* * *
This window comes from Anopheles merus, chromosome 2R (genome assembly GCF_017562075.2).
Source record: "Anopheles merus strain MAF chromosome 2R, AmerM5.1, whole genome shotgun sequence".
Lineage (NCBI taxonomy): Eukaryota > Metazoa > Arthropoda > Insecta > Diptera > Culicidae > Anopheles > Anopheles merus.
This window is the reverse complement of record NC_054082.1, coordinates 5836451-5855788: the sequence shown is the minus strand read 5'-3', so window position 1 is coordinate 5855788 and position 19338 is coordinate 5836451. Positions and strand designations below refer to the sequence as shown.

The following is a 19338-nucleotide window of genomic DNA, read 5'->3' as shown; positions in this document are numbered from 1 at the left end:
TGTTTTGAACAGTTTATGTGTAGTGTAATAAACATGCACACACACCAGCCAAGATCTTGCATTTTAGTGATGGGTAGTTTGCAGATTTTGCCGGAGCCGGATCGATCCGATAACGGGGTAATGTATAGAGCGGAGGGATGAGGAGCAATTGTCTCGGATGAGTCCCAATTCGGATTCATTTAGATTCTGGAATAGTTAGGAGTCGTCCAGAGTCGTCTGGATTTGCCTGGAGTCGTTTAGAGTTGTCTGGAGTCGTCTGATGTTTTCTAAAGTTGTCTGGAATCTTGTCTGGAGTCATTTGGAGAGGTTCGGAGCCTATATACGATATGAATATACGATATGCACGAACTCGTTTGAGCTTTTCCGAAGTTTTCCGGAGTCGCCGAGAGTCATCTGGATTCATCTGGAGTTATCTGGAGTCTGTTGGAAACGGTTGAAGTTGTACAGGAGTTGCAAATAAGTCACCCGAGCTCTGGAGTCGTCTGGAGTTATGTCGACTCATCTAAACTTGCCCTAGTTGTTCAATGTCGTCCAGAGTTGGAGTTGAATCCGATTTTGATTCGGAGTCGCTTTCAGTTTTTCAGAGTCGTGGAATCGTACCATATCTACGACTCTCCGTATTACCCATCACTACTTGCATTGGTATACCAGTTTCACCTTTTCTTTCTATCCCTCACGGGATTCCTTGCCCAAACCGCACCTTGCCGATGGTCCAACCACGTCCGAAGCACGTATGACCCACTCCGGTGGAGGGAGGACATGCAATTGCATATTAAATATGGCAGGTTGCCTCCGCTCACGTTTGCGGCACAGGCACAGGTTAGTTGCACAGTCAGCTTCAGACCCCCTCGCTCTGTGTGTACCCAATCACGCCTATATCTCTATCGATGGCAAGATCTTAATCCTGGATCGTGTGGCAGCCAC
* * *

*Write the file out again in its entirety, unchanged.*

This window comes from Anopheles merus, chromosome 2R (genome assembly GCF_017562075.2).
Source record: "Anopheles merus strain MAF chromosome 2R, AmerM5.1, whole genome shotgun sequence".
Lineage (NCBI taxonomy): Eukaryota > Metazoa > Arthropoda > Insecta > Diptera > Culicidae > Anopheles > Anopheles merus.
This window is the reverse complement of record NC_054082.1, coordinates 5836451-5855788: the sequence shown is the minus strand read 5'-3', so window position 1 is coordinate 5855788 and position 19338 is coordinate 5836451. Positions and strand designations below refer to the sequence as shown.

The following is a 19338-nucleotide window of genomic DNA, read 5'->3' as shown; positions in this document are numbered from 1 at the left end:
TGTTTTGAACAGTTTATGTGTAGTGTAATAAACATGCACACACACCAGCCAAGATCTTGCATTTTAGTGATGGGTAGTTTGCAGATTTTGCCGGAGCCGGATCGATCCGATAACGGGGTAATGTATAGAGCGGAGGGATGAGGAGCAATTGTCTCGGATGAGTCCCAATTCGGATTCATTTAGATTCTGGAATAGTTAGGAGTCGTCCAGAGTCGTCTGGATTTGCCTGGAGTCGTTTAGAGTTGTCTGGAGTCGTCTGATGTTTTCTAAAGTTGTCTGGAATCTTGTCTGGAGTCATTTGGAGAGGTTCGGAGCCTATATACGATATGAATATACGATATGCACGAACTCGTTTGAGCTTTTCCGAAGTTTTCCGGAGTCGCCGAGAGTCATCTGGATTCATCTGGAGTTATCTGGAGTCTGTTGGAAACGGTTGAAGTTGTACAGGAGTTGCAAATAAGTCACCCGAGCTCTGGAGTCGTCTGGAGTTATGTCGACTCATCTAAACTTGCCCTAGTTGTTCAATGTCGTCCAGAGTTGGAGTTGAATCCGATTTTGATTCGGAGTCGCTTTCAGTTTTTCAGAGTCGTGGAATCGTACCATATCTACGACTCTCCGTATTACCCATCACTACTTGCATTGGTATACCAGTTTCACCTTTTCTTTCTATCCCTCACGGGATTCCTTGCCCAAACCGCACCTTGCCGATGGTCCAACCACGTCCGAAGCACGTATGACCCACTCCGGTGGAGGGAGGACATGCAATTGCATATTAAATATGGCAGGTTGCCTCCGCTCACGTTTGCGGCACAGGCACAGGTTAGTTGCACAGTCAGCTTCAGACCCCCTCGCTCTGTGTGTACCCAATCACGCCTATATCTCTATCGATGGCAAGATCTTAATCCTGGATCGTGTGGCAGCCAC